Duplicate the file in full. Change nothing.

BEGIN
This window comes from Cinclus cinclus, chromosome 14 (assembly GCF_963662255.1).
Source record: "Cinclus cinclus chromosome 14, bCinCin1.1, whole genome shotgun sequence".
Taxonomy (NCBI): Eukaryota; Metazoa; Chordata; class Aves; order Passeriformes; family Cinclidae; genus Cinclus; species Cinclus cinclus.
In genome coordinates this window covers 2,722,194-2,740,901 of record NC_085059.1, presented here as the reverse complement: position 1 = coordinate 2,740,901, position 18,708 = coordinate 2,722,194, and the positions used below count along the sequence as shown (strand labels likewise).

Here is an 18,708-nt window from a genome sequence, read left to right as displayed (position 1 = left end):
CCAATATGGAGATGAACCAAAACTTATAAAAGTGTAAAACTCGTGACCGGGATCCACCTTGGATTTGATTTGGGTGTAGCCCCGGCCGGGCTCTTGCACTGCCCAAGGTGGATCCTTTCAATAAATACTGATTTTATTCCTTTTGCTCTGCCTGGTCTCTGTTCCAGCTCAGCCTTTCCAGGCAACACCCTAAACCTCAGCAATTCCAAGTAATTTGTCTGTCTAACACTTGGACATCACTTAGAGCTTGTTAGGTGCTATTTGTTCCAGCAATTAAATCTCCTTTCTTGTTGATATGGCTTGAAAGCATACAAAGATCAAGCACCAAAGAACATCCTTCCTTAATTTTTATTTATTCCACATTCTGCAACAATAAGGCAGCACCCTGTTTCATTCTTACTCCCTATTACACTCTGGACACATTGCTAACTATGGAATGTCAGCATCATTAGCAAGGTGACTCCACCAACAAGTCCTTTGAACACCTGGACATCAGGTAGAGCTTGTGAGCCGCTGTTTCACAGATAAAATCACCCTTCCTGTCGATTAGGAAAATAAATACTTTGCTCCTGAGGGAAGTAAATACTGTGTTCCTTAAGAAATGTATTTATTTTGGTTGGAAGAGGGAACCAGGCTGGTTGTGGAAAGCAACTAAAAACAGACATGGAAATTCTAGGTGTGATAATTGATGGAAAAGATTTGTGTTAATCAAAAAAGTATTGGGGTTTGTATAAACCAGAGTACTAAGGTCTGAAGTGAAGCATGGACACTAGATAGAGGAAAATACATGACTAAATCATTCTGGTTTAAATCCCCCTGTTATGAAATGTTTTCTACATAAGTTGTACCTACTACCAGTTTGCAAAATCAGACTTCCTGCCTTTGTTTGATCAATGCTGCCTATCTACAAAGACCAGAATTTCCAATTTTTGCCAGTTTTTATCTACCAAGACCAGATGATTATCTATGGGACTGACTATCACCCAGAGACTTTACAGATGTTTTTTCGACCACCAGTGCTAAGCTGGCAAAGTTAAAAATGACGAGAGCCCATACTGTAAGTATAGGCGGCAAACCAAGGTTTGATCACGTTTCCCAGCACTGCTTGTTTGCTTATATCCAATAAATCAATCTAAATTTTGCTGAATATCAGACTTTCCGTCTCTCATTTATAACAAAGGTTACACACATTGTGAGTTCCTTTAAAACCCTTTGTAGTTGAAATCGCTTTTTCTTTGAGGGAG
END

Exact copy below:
This window comes from Cinclus cinclus, chromosome 14 (assembly GCF_963662255.1).
Source record: "Cinclus cinclus chromosome 14, bCinCin1.1, whole genome shotgun sequence".
Taxonomy (NCBI): Eukaryota; Metazoa; Chordata; class Aves; order Passeriformes; family Cinclidae; genus Cinclus; species Cinclus cinclus.
In genome coordinates this window covers 2,722,194-2,740,901 of record NC_085059.1, presented here as the reverse complement: position 1 = coordinate 2,740,901, position 18,708 = coordinate 2,722,194, and the positions used below count along the sequence as shown (strand labels likewise).

Here is an 18,708-nt window from a genome sequence, read left to right as displayed (position 1 = left end):
CCAATATGGAGATGAACCAAAACTTATAAAAGTGTAAAACTCGTGACCGGGATCCACCTTGGATTTGATTTGGGTGTAGCCCCGGCCGGGCTCTTGCACTGCCCAAGGTGGATCCTTTCAATAAATACTGATTTTATTCCTTTTGCTCTGCCTGGTCTCTGTTCCAGCTCAGCCTTTCCAGGCAACACCCTAAACCTCAGCAATTCCAAGTAATTTGTCTGTCTAACACTTGGACATCACTTAGAGCTTGTTAGGTGCTATTTGTTCCAGCAATTAAATCTCCTTTCTTGTTGATATGGCTTGAAAGCATACAAAGATCAAGCACCAAAGAACATCCTTCCTTAATTTTTATTTATTCCACATTCTGCAACAATAAGGCAGCACCCTGTTTCATTCTTACTCCCTATTACACTCTGGACACATTGCTAACTATGGAATGTCAGCATCATTAGCAAGGTGACTCCACCAACAAGTCCTTTGAACACCTGGACATCAGGTAGAGCTTGTGAGCCGCTGTTTCACAGATAAAATCACCCTTCCTGTCGATTAGGAAAATAAATACTTTGCTCCTGAGGGAAGTAAATACTGTGTTCCTTAAGAAATGTATTTATTTTGGTTGGAAGAGGGAACCAGGCTGGTTGTGGAAAGCAACTAAAAACAGACATGGAAATTCTAGGTGTGATAATTGATGGAAAAGATTTGTGTTAATCAAAAAAGTATTGGGGTTTGTATAAACCAGAGTACTAAGGTCTGAAGTGAAGCATGGACACTAGATAGAGGAAAATACATGACTAAATCATTCTGGTTTAAATCCCCCTGTTATGAAATGTTTTCTACATAAGTTGTACCTACTACCAGTTTGCAAAATCAGACTTCCTGCCTTTGTTTGATCAATGCTGCCTATCTACAAAGACCAGAATTTCCAATTTTTGCCAGTTTTTATCTACCAAGACCAGATGATTATCTATGGGACTGACTATCACCCAGAGACTTTACAGATGTTTTTTCGACCACCAGTGCTAAGCTGGCAAAGTTAAAAATGACGAGAGCCCATACTGTAAGTATAGGCGGCAAACCAAGGTTTGATCACGTTTCCCAGCACTGCTTGTTTGCTTATATCCAATAAATCAATCTAAATTTTGCTGAATATCAGACTTTCCGTCTCTCATTTATAACAAAGGTTACACACATTGTGAGTTCCTTTAAAACCCTTTGTAGTTGAAATCGCTTTTTCTTTGAGGGAG